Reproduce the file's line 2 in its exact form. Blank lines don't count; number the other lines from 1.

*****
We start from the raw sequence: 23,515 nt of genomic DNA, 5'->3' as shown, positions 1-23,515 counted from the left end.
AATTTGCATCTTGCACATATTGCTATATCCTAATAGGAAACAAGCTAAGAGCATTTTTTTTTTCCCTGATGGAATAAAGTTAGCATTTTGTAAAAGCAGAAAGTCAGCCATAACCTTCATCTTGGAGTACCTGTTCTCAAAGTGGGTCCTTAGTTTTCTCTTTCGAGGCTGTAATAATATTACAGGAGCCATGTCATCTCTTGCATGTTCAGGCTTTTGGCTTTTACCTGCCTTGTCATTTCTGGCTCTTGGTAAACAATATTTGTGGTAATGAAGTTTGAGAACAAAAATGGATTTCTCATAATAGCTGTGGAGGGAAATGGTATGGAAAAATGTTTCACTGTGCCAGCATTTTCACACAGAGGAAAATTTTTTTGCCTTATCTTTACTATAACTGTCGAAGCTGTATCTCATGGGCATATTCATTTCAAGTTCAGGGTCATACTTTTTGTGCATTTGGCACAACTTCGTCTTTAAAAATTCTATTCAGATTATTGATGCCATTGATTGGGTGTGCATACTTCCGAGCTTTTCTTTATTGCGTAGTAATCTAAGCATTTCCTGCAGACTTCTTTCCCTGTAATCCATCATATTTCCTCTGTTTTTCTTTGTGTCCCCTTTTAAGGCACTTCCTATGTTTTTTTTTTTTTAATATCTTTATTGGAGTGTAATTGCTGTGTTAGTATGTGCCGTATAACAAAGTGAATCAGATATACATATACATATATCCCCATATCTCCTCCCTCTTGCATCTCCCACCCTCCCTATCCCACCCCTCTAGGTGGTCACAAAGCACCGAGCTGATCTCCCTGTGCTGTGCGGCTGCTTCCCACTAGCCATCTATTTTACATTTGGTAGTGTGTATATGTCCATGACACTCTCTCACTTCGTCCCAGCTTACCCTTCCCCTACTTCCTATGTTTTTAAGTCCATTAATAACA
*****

AATTTGCATCTTGCACATATTGCTATATCCTAATAGGAAACAAGCTAAGAGCATTTTTTTTTTCCCTGATGGAATAAAGTTAGCATTTTGTAAAAGCAGAAAGTCAGCCATAACCTTCATCTTGGAGTACCTGTTCTCAAAGTGGGTCCTTAGTTTTCTCTTTCGAGGCTGTAATAATATTACAGGAGCCATGTCATCTCTTGCATGTTCAGGCTTTTGGCTTTTACCTGCCTTGTCATTTCTGGCTCTTGGTAAACAATATTTGTGGTAATGAAGTTTGAGAACAAAAATGGATTTCTCATAATAGCTGTGGAGGGAAATGGTATGGAAAAATGTTTCACTGTGCCAGCATTTTCACACAGAGGAAAATTTTTTTGCCTTATCTTTACTATAACTGTCGAAGCTGTATCTCATGGGCATATTCATTTCAAGTTCAGGGTCATACTTTTTGTGCATTTGGCACAACTTCGTCTTTAAAAATTCTATTCAGATTATTGATGCCATTGATTGGGTGTGCATACTTCCGAGCTTTTCTTTATTGCGTAGTAATCTAAGCATTTCCTGCAGACTTCTTTCCCTGTAATCCATCATATTTCCTCTGTTTTTCTTTGTGTCCCCTTTTAAGGCACTTCCTATGTTTTTTTTTTTTTAATATCTTTATTGGAGTGTAATTGCTGTGTTAGTATGTGCCGTATAACAAAGTGAATCAGATATACATATACATATATCCCCATATCTCCTCCCTCTTGCATCTCCCACCCTCCCTATCCCACCCCTCTAGGTGGTCACAAAGCACCGAGCTGATCTCCCTGTGCTGTGCGGCTGCTTCCCACTAGCCATCTATTTTACATTTGGTAGTGTGTATATGTCCATGACACTCTCTCACTTCGTCCCAGCTTACCCTTCCCCTACTTCCTATGTTTTTAAGTCCATTAATAACA